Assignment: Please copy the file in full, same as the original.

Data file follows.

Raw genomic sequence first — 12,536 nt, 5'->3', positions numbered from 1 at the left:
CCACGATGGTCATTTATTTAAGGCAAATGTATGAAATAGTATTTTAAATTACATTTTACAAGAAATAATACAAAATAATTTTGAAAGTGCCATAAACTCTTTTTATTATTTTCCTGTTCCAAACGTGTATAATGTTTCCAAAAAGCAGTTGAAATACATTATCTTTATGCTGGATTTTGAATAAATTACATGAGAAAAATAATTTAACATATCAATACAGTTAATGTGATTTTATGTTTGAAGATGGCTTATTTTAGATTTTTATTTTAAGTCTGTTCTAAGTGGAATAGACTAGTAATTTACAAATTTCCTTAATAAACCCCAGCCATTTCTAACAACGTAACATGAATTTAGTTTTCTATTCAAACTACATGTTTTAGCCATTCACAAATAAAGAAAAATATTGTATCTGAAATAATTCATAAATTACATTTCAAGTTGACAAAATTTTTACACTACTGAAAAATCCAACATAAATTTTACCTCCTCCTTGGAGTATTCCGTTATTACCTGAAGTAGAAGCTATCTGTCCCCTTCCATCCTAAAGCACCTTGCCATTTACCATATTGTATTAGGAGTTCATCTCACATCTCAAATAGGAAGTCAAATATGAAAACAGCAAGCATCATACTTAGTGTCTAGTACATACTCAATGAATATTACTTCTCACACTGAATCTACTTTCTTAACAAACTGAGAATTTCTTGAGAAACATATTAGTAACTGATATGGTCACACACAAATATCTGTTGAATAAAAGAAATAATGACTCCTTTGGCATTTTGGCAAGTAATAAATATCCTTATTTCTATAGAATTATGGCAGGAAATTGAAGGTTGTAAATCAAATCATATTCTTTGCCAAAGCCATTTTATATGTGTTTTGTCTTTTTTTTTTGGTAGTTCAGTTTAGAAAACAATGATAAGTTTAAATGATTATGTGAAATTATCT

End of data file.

Raw genomic sequence first — 12,536 nt, 5'->3', positions numbered from 1 at the left:
CCACGATGGTCATTTATTTAAGGCAAATGTATGAAATAGTATTTTAAATTACATTTTACAAGAAATAATACAAAATAATTTTGAAAGTGCCATAAACTCTTTTTATTATTTTCCTGTTCCAAACGTGTATAATGTTTCCAAAAAGCAGTTGAAATACATTATCTTTATGCTGGATTTTGAATAAATTACATGAGAAAAATAATTTAACATATCAATACAGTTAATGTGATTTTATGTTTGAAGATGGCTTATTTTAGATTTTTATTTTAAGTCTGTTCTAAGTGGAATAGACTAGTAATTTACAAATTTCCTTAATAAACCCCAGCCATTTCTAACAACGTAACATGAATTTAGTTTTCTATTCAAACTACATGTTTTAGCCATTCACAAATAAAGAAAAATATTGTATCTGAAATAATTCATAAATTACATTTCAAGTTGACAAAATTTTTACACTACTGAAAAATCCAACATAAATTTTACCTCCTCCTTGGAGTATTCCGTTATTACCTGAAGTAGAAGCTATCTGTCCCCTTCCATCCTAAAGCACCTTGCCATTTACCATATTGTATTAGGAGTTCATCTCACATCTCAAATAGGAAGTCAAATATGAAAACAGCAAGCATCATACTTAGTGTCTAGTACATACTCAATGAATATTACTTCTCACACTGAATCTACTTTCTTAACAAACTGAGAATTTCTTGAGAAACATATTAGTAACTGATATGGTCACACACAAATATCTGTTGAATAAAAGAAATAATGACTCCTTTGGCATTTTGGCAAGTAATAAATATCCTTATTTCTATAGAATTATGGCAGGAAATTGAAGGTTGTAAATCAAATCATATTCTTTGCCAAAGCCATTTTATATGTGTTTTGTCTTTTTTTTTTGGTAGTTCAGTTTAGAAAACAATGATAAGTTTAAATGATTATGTGAAATTATCT